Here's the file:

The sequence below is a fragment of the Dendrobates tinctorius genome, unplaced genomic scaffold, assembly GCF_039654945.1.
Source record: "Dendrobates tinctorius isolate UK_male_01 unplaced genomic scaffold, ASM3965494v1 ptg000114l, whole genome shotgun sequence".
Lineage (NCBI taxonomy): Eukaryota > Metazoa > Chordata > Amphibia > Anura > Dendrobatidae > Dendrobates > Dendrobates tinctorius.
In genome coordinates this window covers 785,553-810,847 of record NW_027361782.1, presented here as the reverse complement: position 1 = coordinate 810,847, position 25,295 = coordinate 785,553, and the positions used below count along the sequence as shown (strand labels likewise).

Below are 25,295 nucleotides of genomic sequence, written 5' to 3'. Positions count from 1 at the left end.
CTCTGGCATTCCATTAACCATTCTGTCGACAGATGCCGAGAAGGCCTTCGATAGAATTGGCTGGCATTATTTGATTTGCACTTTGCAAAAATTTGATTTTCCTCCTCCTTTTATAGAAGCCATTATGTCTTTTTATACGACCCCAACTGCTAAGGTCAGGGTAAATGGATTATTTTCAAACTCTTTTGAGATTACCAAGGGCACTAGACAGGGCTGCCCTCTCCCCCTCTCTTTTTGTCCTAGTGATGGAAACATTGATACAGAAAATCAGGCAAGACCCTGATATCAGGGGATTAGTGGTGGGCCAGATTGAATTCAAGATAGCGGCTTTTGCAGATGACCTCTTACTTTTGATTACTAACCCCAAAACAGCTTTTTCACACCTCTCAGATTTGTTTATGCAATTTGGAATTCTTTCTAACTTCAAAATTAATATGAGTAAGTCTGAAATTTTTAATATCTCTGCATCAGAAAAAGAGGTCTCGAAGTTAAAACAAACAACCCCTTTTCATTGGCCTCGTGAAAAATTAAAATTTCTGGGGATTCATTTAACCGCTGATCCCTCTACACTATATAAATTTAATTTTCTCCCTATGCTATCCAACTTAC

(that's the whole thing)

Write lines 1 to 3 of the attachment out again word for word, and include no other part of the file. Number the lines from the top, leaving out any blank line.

The sequence below is a fragment of the Dendrobates tinctorius genome, unplaced genomic scaffold, assembly GCF_039654945.1.
Source record: "Dendrobates tinctorius isolate UK_male_01 unplaced genomic scaffold, ASM3965494v1 ptg000114l, whole genome shotgun sequence".
Lineage (NCBI taxonomy): Eukaryota > Metazoa > Chordata > Amphibia > Anura > Dendrobatidae > Dendrobates > Dendrobates tinctorius.